Originally Posted by Dadawg_77
I said "in general" and you bring up a single case to dispute it. The fact is lot more "tools" phenoms without the production fail then guys without the "tools" who produce do and guys without the "tools" but produce succeed more often then the "tools" phenoms without the production. You can back that claim up with research.
Scouting isn't worth much when you look at minor leaguers, all the intangibles you mention would be worth something if a player produces thus covered by looking at the numbers. The player tells you everything you need to know by whether or not they are producing in the minors.
Back to the list, ***? Joe Mauer is their number one prospect? Come on now, the only reason this guy could be consider was he got hurt last year. That is a cheap choice.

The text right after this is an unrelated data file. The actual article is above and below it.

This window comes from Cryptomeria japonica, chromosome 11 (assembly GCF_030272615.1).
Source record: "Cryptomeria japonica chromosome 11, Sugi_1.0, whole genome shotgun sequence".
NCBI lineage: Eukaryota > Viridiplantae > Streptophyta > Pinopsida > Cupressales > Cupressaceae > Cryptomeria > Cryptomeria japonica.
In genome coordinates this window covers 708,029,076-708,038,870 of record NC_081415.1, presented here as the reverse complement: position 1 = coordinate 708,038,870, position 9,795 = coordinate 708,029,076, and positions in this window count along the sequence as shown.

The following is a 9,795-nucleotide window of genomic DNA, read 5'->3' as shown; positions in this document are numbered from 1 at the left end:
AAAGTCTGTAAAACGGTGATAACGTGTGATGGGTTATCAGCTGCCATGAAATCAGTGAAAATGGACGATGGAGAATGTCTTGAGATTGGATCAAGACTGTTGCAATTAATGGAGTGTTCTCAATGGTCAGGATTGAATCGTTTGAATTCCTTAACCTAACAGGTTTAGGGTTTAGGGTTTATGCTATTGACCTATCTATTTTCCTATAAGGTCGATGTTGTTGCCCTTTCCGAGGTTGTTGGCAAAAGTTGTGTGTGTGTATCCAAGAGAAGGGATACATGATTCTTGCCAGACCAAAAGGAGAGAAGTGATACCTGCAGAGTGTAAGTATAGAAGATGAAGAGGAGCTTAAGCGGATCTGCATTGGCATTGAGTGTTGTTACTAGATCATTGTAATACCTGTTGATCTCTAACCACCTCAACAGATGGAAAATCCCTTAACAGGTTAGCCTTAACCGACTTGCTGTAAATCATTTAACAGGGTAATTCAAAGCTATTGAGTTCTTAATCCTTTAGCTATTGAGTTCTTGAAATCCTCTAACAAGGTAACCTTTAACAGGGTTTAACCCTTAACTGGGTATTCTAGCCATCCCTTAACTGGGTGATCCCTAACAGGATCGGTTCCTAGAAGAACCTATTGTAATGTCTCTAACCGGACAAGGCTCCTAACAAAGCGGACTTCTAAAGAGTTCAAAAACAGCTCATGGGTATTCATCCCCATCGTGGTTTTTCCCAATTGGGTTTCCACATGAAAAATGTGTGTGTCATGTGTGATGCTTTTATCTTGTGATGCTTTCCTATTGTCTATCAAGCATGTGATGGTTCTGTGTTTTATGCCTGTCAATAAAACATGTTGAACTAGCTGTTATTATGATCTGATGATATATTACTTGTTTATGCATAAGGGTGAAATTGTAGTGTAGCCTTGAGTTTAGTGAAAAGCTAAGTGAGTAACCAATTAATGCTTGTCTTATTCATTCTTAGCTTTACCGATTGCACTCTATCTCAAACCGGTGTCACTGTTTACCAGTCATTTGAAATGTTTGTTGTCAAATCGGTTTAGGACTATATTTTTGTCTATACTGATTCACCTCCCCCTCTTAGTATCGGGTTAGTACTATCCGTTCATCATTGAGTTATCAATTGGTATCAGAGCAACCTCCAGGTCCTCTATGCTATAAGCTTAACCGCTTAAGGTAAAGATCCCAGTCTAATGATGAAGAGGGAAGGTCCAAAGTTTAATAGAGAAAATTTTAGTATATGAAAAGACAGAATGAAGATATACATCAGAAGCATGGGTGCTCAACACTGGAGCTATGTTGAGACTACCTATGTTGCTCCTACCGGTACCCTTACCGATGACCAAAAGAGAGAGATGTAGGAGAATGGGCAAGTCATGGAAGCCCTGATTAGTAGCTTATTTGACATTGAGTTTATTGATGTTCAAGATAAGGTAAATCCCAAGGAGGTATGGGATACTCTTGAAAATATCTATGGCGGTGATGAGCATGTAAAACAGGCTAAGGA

When using performance-based analysis of draft-eligible players, you're limiting yourself to really only college players. Doing that more than halves your draft/talent-pool. On top of that, unless you have top 10 picks every year (where the top-producing college players, especially pitchers, usually end up), you're pool of players has been greatly pulled over with a fine-tooth comb. This method is no-doubt a good way to draft players with a higher chance of making/producing in the majors and generally in a shorter period of time, but it also GREATLY reduces the chances for drafting/developing a star/stud and limits the utility gained by drafting anywhere after the top 12-15 rounds.
That is the major fault I find with applying performance-based analysis to draft-eligible players. HS players not only have the greatest opportunity for coaching and development, but finding the ones that are physically talented and mentally capable is what GOOD scouting is. There are a lot of bad scouts out there working in baseball, don't get me wrong, but you brandish your keyboard against all scouts as some kind of Excallibur, and it's patently ridiculous...